Standard ExceptionsSource: email@example.com
Problem: What's wrong with specifying the exact type of exception a method may throw? And how do some people get away with using only a small number of exception classes for every kind of exceptions?
Phil Goodwin wrote:
Checked exceptions in Java create a dependency between a throwing method and all of its callers. That's a very steep price to pay for a service and, as it turns out, the service provided by checked exceptions isn't terribly valuable. What you get is documentation about the types of exceptions that can propagate. That may seem like a good thing but in practice all the non-handling code needs to know is that some kind of exception can propagate. The exception handling code usually doesn't need the type information either but if it does it can be retrieved by having multiple catch clauses. Non exception handling clients benefit from knowing when a method they are calling can throw so that they can clean themselves up before allowing the exception to propagate. So the type information in the "throws" clause of a method declaration only serves two purposes: as documentation about what sort of exception handlers to write in the rare case that types of exception need to be distinguished and as a notification that an exception can propagate out of the method.
In my experience exception handlers are rare. They appear either very close to the UI or very close to some sort of system boundary that requires error information to be marshaled. Robert Martin writes elsewhere that long distances between exception throwers and exception handlers is undesirable. My experience has been just the opposite: the longer the distance between the thrower and the handler the greater the chance that exception handling is the correct error handling strategy. My experience is also that all of the handlers implement the same error handling strategy -- usually by calling some function that does the actually handling. What this indicates is that the best strategy for writing exception handlers is to devise a strategy for handling each type of exception (preferably with most types handled in a single, uniform, way) and then implement that strategy in every handler throughout the system without regard to the types of exception that a particular handler can be expected to be exposed to. The advantage of this strategy is that it provides a single, coherent, strategy for exception handling. Both the exception handlers and the exception throwers are coupled to the pool of available exception types (a fairly stable abstraction) but not to each other. The disadvantage is some duplicated code in all of the handlers. In practice this code is easy to maintain because it is fairly stable and easy to find.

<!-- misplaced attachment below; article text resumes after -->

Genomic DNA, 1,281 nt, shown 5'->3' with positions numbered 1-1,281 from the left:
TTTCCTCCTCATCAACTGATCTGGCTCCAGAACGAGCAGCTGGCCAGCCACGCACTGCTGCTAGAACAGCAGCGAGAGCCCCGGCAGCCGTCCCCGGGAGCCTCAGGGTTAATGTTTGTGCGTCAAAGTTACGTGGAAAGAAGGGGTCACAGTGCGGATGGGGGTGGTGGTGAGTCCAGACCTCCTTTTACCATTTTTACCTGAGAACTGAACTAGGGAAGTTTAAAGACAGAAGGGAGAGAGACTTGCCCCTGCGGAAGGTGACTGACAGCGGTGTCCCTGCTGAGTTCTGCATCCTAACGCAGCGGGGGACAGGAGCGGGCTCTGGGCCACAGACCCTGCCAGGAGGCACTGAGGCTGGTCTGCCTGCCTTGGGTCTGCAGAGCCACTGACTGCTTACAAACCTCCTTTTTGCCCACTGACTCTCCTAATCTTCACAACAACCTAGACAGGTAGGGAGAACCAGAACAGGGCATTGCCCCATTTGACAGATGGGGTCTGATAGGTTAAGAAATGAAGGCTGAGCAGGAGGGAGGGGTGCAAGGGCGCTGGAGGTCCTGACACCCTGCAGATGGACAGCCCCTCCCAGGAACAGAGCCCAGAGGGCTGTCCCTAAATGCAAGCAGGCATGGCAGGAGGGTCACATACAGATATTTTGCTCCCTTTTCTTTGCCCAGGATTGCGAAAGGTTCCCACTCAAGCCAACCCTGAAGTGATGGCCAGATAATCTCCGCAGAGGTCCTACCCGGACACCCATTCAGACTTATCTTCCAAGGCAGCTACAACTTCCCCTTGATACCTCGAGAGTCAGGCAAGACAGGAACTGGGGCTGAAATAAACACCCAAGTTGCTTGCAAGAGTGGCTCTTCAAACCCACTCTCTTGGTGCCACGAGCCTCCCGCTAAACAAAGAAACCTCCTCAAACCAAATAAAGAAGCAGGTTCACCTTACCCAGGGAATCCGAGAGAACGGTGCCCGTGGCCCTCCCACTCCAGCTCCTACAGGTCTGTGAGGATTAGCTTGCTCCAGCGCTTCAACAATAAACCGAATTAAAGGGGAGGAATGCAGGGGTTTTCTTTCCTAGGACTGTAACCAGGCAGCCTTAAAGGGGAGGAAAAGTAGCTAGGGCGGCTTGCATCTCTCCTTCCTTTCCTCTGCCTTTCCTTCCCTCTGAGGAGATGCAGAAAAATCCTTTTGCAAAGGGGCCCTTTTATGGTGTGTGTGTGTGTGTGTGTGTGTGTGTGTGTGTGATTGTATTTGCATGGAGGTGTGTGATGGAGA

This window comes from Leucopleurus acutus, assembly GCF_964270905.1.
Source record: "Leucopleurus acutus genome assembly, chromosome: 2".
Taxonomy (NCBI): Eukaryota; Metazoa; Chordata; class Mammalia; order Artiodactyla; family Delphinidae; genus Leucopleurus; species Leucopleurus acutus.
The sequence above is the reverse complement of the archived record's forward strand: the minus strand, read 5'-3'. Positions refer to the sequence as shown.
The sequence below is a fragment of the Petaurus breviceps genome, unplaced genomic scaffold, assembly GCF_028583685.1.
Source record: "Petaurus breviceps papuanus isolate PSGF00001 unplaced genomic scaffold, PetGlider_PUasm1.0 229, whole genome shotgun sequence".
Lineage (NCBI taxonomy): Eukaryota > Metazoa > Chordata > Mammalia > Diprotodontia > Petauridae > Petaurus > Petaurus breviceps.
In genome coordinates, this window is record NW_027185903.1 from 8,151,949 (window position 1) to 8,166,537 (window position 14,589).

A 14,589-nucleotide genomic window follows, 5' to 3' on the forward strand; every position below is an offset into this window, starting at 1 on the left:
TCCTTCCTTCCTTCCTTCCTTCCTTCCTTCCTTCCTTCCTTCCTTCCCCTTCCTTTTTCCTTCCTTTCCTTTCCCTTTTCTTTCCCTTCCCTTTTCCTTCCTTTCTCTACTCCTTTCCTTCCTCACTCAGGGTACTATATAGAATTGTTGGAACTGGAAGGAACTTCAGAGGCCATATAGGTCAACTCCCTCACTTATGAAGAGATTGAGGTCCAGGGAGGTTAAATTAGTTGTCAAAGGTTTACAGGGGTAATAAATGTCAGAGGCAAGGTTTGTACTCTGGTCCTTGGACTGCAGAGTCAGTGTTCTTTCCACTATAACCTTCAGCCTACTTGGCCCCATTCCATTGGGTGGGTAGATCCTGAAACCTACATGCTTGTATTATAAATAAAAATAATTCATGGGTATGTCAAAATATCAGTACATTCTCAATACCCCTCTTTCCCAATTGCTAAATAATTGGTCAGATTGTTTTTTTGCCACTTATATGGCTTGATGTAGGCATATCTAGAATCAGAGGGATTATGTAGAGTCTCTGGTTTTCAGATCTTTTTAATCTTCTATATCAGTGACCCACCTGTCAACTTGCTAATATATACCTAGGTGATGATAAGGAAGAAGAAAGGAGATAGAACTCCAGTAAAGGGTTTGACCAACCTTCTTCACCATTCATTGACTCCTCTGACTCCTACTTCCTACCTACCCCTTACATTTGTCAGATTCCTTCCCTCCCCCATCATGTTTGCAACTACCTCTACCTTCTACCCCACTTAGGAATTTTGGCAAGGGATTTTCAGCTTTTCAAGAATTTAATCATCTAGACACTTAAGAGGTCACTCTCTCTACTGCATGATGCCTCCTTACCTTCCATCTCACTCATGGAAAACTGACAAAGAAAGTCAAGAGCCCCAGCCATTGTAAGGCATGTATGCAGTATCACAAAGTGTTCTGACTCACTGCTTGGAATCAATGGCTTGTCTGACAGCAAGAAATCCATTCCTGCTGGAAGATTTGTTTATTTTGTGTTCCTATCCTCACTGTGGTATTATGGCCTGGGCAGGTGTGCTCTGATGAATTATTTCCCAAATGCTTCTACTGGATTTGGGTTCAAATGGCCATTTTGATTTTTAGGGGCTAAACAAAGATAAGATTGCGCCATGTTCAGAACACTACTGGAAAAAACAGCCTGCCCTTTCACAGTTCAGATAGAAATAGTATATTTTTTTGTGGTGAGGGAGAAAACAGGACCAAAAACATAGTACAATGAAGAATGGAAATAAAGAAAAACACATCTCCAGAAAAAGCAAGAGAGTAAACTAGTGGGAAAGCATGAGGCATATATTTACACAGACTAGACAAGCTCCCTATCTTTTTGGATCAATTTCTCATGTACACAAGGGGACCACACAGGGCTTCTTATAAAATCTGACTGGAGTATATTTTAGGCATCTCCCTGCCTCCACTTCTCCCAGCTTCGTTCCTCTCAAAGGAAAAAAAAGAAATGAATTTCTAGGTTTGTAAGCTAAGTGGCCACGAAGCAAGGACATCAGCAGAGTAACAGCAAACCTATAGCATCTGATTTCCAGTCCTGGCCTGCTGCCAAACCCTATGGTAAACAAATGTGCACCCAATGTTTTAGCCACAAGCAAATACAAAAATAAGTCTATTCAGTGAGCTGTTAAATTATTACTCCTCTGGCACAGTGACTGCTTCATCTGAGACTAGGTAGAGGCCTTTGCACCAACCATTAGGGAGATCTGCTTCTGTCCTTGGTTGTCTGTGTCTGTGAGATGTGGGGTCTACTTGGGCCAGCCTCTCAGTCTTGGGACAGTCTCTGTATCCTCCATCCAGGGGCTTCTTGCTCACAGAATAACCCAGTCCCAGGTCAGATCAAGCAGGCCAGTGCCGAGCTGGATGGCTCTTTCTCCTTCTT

Methods that contain exception handlers aren't the only ones that need to be aware of propagating exceptions. A propagating exception is equivalent to aborting a database transaction. All the work done starting from the initial call in the "try" clause up to the point of the exception throw should be rolled back to its initial state, or in the worst case rolled forward to some stable state. In order to write code that is exception safe an author needs to know which methods might throw exceptions, so that the rollback code can be put into a finally clause, and, which methods cannot throw exceptions and are therefore safe to call after rollback becomes impossible. The latter sort of methods are critically important to writing correct programs. It would be a grave error to create a method that doesn't throw exceptions, use it in a situation where exceptions aren't tolerated, and then change it so that it does throw an exception.
Based on this analysis this is the strategy that I use and recommend for exception handling in Java: declare every method with "throws Exception" as the default. Methods that MUST NOT throw exceptions are declared without a "throws" clause (if it were my language to write you'd have to specify something special for a method that DOESN'T throw rather than one that does). If I need something more specific than "throws Exception" then I put it in -- it hasn't happened yet so I can't be more specific. If it happens that a method doesn't actually propagate any exceptions and I need to use it in a situation where it won't be allowed to then I remove the "throws Exception" clause. Having to rewrite a non "throws Exception" method so that it does throw is a big deal because all of its clients have to be checked and possibly rewritten.
My exception handlers almost always either translate the exception into some other form of error for further propagation or they ask the end user to make a decision about how to proceed. I anticipate that, on occasion, I'll write exception handlers that try an alternate strategy to accomplish the original task, but I have not yet had the opportunity to do so.
Bill Venners, Exceptions in Java